Call our Sales Team on 0208 912 2120

Q Could you clarify the following point on the current

24th September 1971
Page 59
Page 59, 24th September 1971 — Q Could you clarify the following point on the current
Noticed an error?
If you've noticed an error in this article please click here to report it so we can fix it.

Which of the following most accurately describes the problem?

edition of the CM Tables of Operating Costs? From the introduction to the Tables on pages 27, 29 and 30 respectively, it is learned that cars are deemed to be one year old. However, there is no similar statement on the subject of commercials—in particular the 5cwt to 30cvvt range of which my fleet is comprised—other than to assume a life of 70,000-300,000 miles over the whole commercial range.

How old are the vehicles from which the figures have been compiled and the range described? This is particularly relevant where a fleet turns over, say, every two, three, five, or even, in some cases, seven years. I have found that costs escalate after 3-4 years on nominal mileages, and body repairs become a major factor.

What would be the operating effect of towing a 1-ton air compressor behind an 18cwt Ford Transit van? Would this merit calculation of a running cost at the same rate as, say, a 30cwt model while it was used for towing?

AFor the purpose of compiling the CM Tables of Operating Costs depreciation is calculated on a mileage basis. For example, a 15cwt van is reckoned to have a mileage life of 75,000 before replacement. This would be equivalent to a five-year life when the annual mileage is 15,000. In those operating conditions where it is economic to replace a vehicle at this figure of 75,000 miles, then where the annual mileage is higher the "life" in terms Of years will be shorter and vice-versa if the mileage is lower. However, if the mileage is exceptionally low then the operator would probably have to take into account the effect of obsolescence in addition to actual wear and tear on the vehicle.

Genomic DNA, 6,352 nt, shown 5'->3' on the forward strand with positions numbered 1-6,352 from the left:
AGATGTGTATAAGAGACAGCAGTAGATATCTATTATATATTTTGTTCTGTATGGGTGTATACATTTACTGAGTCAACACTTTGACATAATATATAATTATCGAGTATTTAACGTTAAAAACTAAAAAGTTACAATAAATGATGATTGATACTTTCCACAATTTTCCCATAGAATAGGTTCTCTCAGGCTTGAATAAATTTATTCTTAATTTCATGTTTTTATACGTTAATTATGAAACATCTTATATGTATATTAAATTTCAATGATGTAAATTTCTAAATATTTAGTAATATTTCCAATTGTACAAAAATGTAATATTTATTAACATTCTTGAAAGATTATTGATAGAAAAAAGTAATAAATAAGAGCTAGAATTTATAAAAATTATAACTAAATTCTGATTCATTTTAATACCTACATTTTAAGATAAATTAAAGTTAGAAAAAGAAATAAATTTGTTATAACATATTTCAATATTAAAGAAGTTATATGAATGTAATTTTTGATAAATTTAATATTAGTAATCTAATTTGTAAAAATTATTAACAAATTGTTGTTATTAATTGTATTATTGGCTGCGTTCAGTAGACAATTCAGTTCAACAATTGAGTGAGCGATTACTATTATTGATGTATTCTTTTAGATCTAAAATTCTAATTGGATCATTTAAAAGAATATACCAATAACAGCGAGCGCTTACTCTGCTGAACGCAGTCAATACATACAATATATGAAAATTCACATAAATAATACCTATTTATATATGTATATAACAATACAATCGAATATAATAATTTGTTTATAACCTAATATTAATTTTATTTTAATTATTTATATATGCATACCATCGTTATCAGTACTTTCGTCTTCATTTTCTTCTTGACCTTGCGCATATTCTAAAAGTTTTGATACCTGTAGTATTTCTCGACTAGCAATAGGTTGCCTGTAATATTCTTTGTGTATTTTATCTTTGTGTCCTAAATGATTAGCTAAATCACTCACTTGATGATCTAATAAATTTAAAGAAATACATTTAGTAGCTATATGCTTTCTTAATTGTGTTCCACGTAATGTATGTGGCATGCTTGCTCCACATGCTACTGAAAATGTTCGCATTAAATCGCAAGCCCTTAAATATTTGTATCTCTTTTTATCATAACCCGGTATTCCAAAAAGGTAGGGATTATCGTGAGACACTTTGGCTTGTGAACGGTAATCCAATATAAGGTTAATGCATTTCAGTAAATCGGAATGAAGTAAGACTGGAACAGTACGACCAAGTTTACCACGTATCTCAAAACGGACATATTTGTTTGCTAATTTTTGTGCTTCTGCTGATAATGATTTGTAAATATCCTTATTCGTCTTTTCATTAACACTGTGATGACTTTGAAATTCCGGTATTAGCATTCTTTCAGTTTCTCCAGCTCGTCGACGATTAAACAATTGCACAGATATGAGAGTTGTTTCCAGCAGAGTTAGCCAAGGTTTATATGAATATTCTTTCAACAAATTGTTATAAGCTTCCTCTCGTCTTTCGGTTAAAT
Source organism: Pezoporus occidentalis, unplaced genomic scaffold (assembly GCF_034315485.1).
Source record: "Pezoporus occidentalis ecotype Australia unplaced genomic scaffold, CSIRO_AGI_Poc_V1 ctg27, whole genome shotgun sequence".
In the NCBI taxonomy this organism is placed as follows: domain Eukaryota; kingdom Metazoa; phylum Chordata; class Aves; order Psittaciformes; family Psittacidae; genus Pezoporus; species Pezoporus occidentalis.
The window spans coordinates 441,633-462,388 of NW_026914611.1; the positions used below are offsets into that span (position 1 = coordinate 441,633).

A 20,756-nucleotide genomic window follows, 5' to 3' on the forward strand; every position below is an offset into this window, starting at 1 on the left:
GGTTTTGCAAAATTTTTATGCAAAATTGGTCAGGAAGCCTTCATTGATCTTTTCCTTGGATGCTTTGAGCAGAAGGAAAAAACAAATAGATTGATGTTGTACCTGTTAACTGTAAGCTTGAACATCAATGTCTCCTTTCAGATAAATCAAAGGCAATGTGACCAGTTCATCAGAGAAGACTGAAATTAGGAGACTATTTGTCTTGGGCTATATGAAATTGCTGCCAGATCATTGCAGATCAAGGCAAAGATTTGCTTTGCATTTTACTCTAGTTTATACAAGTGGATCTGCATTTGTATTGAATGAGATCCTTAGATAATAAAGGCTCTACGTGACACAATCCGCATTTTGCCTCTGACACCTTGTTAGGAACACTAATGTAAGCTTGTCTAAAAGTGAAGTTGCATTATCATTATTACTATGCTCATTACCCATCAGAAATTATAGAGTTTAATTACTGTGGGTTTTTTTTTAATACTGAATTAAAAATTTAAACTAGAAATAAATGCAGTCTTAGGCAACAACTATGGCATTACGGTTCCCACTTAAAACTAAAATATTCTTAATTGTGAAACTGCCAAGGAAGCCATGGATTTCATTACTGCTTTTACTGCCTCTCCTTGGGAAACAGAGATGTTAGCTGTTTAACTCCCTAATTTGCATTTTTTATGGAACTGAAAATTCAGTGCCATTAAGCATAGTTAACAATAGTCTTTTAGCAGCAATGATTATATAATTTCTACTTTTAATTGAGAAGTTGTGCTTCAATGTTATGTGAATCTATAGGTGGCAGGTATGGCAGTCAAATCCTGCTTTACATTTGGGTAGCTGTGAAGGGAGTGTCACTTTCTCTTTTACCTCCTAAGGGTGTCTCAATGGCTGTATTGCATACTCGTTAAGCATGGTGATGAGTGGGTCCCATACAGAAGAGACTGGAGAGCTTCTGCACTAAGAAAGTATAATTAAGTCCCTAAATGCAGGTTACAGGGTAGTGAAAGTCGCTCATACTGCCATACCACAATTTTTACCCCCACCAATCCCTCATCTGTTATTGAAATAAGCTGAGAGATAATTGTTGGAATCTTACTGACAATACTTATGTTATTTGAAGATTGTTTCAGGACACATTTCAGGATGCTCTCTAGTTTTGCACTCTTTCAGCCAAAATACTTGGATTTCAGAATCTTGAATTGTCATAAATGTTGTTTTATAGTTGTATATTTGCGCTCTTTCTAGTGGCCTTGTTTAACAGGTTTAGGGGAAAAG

Regarding your further query concerning the towing of an air compressor we doubt whether any "average" figures as to the additional cost are available. This is because this type of operation is likely to be peculiar to each operator. Moreover, whether or not a particular model is suitable for towing a 1-ton air compressor is more of an engineering, rather than a costing, decision on which the manufacturer would be best able to advise.


comments powered by Disqus